The election countdown is on and we think it is important for workers to know where each Presidential candidate stands with respect to workers’ rights. Each candidate has a multitude of proposed policies that, if implemented, would undoubtedly impact employees. We’d like to provide a brief rundown of those policies in this article.
We know the news this year has been especially fatiguing (and anxiety-inducing) but we encourage everyone to get informed before voting in the election. Here are some of the primary promises from each candidate that would likely impact U.S. workers:
- Several COVID-relief measures designed to help essential workers, the unemployed, and entrepreneurs;
- To strengthen union protections and make it easier for employees to unionize;
- Extensive “Buy American” policies to bring back (and keep) jobs in the United States, and;
- No new taxes for Americans making less than $400,000 per year and additional tax credits for families.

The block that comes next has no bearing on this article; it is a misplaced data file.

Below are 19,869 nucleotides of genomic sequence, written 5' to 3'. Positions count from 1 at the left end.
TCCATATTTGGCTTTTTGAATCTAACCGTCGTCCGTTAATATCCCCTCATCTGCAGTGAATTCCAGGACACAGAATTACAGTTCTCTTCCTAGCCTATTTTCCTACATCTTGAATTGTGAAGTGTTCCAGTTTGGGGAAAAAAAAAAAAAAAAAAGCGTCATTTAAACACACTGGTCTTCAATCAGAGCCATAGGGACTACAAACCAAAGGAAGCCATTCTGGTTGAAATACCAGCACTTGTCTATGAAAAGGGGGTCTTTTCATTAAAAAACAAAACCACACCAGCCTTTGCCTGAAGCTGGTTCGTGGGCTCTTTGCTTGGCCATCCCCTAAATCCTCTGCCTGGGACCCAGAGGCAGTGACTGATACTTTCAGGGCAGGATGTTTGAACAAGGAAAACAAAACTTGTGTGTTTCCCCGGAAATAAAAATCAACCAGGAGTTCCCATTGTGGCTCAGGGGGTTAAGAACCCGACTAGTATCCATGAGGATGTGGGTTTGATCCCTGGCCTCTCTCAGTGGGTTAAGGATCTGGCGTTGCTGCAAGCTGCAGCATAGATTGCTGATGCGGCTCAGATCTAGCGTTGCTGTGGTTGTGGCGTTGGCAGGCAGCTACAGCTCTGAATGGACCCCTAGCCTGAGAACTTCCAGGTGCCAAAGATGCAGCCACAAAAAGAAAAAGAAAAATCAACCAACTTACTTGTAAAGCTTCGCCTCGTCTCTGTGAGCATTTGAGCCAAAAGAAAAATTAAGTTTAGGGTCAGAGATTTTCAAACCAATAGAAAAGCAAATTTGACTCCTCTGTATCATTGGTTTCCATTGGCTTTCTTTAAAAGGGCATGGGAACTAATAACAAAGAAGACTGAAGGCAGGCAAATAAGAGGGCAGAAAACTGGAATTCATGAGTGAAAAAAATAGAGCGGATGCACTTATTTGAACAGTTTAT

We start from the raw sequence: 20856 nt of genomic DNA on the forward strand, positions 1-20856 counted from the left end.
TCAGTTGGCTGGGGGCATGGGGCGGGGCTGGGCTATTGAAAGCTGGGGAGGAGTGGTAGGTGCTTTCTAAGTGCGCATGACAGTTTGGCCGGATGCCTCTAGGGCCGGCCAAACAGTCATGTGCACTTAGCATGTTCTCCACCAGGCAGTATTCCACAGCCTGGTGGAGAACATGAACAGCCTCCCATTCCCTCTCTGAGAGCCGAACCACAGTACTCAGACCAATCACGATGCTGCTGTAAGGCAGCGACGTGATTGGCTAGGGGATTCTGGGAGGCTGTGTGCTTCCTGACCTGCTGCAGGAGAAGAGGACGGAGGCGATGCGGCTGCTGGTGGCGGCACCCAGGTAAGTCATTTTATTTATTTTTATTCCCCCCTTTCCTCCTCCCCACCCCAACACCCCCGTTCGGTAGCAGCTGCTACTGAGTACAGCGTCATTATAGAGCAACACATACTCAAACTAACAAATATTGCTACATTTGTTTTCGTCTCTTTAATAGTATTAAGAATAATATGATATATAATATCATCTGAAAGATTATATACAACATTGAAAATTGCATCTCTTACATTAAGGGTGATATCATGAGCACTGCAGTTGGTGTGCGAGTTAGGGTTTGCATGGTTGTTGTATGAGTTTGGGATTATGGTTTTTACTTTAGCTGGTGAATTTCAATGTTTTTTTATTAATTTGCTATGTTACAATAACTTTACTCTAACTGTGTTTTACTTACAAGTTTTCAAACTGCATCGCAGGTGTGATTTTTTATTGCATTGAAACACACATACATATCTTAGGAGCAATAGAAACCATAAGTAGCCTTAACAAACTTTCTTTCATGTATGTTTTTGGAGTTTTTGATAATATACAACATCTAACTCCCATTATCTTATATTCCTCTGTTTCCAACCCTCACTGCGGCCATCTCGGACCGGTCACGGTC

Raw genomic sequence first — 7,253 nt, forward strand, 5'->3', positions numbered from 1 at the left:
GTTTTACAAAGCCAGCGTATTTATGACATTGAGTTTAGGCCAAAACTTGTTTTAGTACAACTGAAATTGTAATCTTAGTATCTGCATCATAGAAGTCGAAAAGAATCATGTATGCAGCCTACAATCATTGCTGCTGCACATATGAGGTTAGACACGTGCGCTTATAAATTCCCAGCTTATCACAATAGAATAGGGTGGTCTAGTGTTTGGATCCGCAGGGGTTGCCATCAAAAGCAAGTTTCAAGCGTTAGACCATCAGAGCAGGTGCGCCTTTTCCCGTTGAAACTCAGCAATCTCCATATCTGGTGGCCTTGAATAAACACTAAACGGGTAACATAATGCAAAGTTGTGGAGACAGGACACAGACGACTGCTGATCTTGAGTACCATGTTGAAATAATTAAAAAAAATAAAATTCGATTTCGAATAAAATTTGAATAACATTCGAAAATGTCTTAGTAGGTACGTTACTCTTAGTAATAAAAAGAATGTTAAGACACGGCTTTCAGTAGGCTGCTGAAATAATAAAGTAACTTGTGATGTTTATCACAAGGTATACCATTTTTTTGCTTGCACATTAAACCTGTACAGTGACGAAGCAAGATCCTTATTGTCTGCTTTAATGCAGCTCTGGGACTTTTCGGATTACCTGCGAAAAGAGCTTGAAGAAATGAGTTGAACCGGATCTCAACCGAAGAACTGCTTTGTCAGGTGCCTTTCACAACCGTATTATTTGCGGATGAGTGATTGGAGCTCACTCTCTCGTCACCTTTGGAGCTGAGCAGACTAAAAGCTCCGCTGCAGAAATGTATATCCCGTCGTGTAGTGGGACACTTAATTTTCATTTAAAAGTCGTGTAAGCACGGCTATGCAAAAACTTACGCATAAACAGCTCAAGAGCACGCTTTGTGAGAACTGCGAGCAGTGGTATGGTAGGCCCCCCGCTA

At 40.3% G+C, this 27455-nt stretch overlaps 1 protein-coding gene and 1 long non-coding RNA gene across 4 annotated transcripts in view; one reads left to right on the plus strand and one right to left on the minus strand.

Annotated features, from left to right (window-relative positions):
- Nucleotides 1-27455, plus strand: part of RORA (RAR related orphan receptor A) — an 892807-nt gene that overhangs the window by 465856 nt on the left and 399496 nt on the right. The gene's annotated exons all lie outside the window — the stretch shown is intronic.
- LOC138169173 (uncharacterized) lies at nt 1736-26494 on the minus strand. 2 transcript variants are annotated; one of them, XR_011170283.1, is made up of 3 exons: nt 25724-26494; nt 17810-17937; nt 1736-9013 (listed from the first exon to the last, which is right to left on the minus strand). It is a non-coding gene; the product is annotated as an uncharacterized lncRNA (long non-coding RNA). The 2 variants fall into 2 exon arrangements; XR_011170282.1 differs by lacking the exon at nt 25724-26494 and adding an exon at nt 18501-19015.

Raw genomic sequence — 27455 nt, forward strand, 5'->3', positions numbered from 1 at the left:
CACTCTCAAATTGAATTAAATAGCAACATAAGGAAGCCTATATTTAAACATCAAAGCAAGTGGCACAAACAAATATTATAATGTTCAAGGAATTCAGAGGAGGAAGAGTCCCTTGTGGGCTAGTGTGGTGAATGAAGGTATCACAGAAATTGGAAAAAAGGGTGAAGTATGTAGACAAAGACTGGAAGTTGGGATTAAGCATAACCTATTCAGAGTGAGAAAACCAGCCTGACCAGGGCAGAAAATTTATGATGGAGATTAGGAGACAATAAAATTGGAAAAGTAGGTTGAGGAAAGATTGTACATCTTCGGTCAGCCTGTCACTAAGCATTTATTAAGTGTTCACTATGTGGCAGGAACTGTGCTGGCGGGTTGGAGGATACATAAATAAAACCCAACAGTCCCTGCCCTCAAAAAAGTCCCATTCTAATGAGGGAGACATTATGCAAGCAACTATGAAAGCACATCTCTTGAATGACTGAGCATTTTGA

Trump discusses the promises he kept from his first term:
- The Tax Cuts and Jobs Act provided tax relief to 82% of middle-class workers;
- Tax cuts for small businesses and corporations create growth, increased the GDP, and reduced unemployment (pre-COVID);
- His administration’s apprenticeship program provided paid, on-the-job training for millions of Americans, and;
- Changes to several U.S. Dept. of Labor regulations that impact employees on matters such as overtime and health insurance.
Now, let’s take a slightly deeper look at each of these proposals. To reduce any form of media bias, we have taken these proposed policies straight from each candidate’s election website.
We do not take a position on the accuracy or practicality of any of the statements made on the candidate’s election websites. Our opinions or predictions regarding the impact of a particular policy on employees are italicized for clarity. Our goal is merely to inform and get you thinking about how each candidate might impact you as a worker.
What a Biden Presidency Might Look Like for Employees
While Biden’s election website outlines several key issues and proposals for dealing with each, the issues that will likely impact employees the most are: Jobs & Economic Recovery and Taxes. Let’s take a closer look at each.
Jobs & Economic Recovery: